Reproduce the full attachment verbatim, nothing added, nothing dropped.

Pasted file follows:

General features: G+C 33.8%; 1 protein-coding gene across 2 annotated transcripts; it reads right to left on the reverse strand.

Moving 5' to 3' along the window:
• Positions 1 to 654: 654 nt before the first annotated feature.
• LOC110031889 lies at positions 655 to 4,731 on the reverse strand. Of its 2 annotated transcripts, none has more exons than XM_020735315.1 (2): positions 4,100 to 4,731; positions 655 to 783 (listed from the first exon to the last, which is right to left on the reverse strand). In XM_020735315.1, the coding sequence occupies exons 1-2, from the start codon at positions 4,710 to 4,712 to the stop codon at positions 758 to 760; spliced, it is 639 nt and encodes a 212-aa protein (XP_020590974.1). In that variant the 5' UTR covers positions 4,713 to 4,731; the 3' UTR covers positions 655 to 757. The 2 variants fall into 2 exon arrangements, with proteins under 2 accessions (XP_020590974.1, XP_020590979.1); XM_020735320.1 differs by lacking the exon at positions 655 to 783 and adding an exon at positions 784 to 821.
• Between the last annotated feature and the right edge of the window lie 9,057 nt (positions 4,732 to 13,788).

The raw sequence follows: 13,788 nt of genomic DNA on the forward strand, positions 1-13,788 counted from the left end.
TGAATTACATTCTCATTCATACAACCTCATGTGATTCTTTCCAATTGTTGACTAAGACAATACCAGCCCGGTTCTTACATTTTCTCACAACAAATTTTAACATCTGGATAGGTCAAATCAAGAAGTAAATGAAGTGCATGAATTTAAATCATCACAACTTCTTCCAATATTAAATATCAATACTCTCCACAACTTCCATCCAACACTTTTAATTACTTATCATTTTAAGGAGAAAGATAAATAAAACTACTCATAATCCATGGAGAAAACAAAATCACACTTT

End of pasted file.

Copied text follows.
General features: G+C 33.8%; 1 protein-coding gene across 2 annotated transcripts; it reads right to left on the reverse strand.

Moving 5' to 3' along the window:
• Positions 1 to 654: 654 nt before the first annotated feature.
• LOC110031889 lies at positions 655 to 4,731 on the reverse strand. Of its 2 annotated transcripts, none has more exons than XM_020735315.1 (2): positions 4,100 to 4,731; positions 655 to 783 (listed from the first exon to the last, which is right to left on the reverse strand). In XM_020735315.1, the coding sequence occupies exons 1-2, from the start codon at positions 4,710 to 4,712 to the stop codon at positions 758 to 760; spliced, it is 639 nt and encodes a 212-aa protein (XP_020590974.1). In that variant the 5' UTR covers positions 4,713 to 4,731; the 3' UTR covers positions 655 to 757. The 2 variants fall into 2 exon arrangements, with proteins under 2 accessions (XP_020590974.1, XP_020590979.1); XM_020735320.1 differs by lacking the exon at positions 655 to 783 and adding an exon at positions 784 to 821.
• Between the last annotated feature and the right edge of the window lie 9,057 nt (positions 4,732 to 13,788).

The raw sequence follows: 13,788 nt of genomic DNA on the forward strand, positions 1-13,788 counted from the left end.
TGAATTACATTCTCATTCATACAACCTCATGTGATTCTTTCCAATTGTTGACTAAGACAATACCAGCCCGGTTCTTACATTTTCTCACAACAAATTTTAACATCTGGATAGGTCAAATCAAGAAGTAAATGAAGTGCATGAATTTAAATCATCACAACTTCTTCCAATATTAAATATCAATACTCTCCACAACTTCCATCCAACACTTTTAATTACTTATCATTTTAAGGAGAAAGATAAATAAAACTACTCATAATCCATGGAGAAAACAAAATCACACTTT